* Bridgestone buys SIR20 at 76.75 cents/lb for Aug/Sept
* SMR20 traded for July, Thai sellers reluctant
* Tokyo futures head for second monthly decline
By Lewa Pardomuan
SINGAPORE, May 30 Bridgestone Corp, the
world's largest tyre maker, bought Indonesian rubber this week
and few cargoes of Malaysian grade were sold among trading
houses, but Thai sellers waited for prices to improve, dealers
said on Friday.
The TSR20 contract on Singapore's SICOM exchange,
which covers Thai, Indonesian and Malaysian grades, is still
near a five-year low amid worries of an economic slowdown in
China, the world's top rubber consumer.
Oversupply also dragged on prices, with benchmark Tokyo
rubber futures, which set the tone for physical rates,
on course for a second straight monthly decline.
Global supply is forecast to exceed demand by 241,000 tonnes
in 2014 for, a fourth straight year of glut, according to the
International Rubber Study Group, which rules out any near-term
rebound in prices.
Indonesia's SIR20 was sold to Bridgestone at 76.75 U.S.
cents a pound ($1.69 a kg) for August/September delivery,
dealers close to the transaction said. There was no inquiry for
prompt shipment, which suggested that buyers were either
well-stocked or waiting for cheaper prices.
"Prices are so low, so there are no incentives for tappers.
Rubber processors in Indonesia have no margins at all and they
are trying to cut production," said a dealer in Singapore, who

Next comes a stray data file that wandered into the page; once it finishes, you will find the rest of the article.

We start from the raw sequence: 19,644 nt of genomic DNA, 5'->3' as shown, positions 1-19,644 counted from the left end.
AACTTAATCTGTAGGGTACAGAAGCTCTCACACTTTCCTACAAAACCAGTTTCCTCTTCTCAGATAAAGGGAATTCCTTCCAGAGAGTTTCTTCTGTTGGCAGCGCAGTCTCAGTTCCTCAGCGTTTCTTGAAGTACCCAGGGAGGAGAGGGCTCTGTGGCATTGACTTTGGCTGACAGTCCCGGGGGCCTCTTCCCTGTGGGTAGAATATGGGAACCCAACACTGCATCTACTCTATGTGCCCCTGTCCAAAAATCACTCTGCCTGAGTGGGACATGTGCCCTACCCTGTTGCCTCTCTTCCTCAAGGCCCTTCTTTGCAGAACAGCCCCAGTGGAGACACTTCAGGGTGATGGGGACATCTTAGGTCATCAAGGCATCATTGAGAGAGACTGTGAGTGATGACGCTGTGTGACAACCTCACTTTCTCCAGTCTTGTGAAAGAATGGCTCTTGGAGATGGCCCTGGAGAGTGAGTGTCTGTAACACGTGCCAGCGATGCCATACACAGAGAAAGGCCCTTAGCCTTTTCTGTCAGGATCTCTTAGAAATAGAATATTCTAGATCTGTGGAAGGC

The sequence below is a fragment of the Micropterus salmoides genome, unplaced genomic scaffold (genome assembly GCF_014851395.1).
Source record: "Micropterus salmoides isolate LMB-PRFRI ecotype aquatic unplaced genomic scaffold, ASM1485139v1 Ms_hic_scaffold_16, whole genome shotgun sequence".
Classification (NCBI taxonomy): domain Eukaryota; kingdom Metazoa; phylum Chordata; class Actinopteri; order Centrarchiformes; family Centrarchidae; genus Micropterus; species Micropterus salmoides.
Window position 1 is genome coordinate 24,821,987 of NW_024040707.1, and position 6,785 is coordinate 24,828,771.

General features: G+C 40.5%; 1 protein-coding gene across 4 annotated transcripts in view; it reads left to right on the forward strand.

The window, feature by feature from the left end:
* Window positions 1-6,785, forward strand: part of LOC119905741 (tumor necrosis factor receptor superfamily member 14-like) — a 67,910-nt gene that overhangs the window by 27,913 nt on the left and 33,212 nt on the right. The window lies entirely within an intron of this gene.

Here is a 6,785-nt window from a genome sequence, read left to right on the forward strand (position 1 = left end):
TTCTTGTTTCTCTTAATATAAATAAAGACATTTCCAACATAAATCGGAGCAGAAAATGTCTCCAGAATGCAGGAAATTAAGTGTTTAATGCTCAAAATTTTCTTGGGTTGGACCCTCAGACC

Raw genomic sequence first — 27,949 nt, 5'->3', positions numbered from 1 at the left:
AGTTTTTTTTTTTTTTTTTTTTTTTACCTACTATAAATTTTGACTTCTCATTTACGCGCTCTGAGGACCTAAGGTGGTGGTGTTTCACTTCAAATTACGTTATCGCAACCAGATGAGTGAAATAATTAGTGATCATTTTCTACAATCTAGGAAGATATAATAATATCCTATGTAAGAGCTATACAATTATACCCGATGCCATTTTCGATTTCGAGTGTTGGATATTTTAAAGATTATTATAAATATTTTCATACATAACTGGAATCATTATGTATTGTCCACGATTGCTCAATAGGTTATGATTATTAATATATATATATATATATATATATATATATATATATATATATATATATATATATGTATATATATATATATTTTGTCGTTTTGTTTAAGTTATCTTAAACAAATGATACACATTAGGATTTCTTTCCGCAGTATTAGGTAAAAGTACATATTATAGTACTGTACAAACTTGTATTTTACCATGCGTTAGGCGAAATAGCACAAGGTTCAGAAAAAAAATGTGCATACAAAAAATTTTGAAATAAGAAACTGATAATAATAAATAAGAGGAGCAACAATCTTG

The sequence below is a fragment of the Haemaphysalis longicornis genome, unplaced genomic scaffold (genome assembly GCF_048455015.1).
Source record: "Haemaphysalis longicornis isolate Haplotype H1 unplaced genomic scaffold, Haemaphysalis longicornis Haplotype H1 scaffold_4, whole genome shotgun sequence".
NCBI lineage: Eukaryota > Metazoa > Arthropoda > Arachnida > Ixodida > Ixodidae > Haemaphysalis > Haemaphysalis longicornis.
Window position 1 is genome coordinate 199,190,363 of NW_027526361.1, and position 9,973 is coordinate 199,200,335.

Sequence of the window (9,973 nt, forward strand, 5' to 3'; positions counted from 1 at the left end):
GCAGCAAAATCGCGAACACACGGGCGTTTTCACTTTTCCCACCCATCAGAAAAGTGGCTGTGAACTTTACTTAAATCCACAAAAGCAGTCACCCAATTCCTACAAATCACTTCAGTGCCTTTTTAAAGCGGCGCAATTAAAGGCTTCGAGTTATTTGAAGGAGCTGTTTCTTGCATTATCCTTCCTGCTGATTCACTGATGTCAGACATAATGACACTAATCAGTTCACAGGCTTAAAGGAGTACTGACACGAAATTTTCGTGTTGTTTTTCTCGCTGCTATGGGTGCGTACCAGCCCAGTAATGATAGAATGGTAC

trades Indonesia and Malaysian grades. "For those who have
committed contracts, of course they have to process rubber and
deliver goods in time. It's a very lousy market."
Malaysia's SMR20 was traded at between $1.70 and $1.78 a kg
for July delivery. Thai STR20 was offered at $1.80 a kg while
another grade, RSS3, was quoted at $2.06 to as high as $2.15 a
kg with no reports of deals.
China was absent from the physical market due to high
inventory in bonded warehouses in Qingdao, estimated by dealers
at around 362,000 tonnes, up from 290,000 tonnes in January.
Stocks in Shanghai stood at 159,270 tonnes.
In addition to the high stocks in China, the physical market
was also under pressure from Thailand's plan to sell 200,000
tonnes of state rubber stocks, although a political crisis in
the world's top producer was likely to delay the sale.
"Thai sellers are trying to maintain the prices. We haven't
heard of much trade recently. They are still into June and July
delivery because rubber is available at the moment," said a
dealer in Kuala Lumpur.
Tyre grade prices could fall next week unless consumers
decide to stock up to take advantage of the low prices.
A slump in natural rubber prices to multi-year lows is
spurring Southeast Asian farmers to turn to other crops and
tappers to look for other jobs, potentially chipping away at a
chronic supply overhang.
(Editing by Himani Sarkar)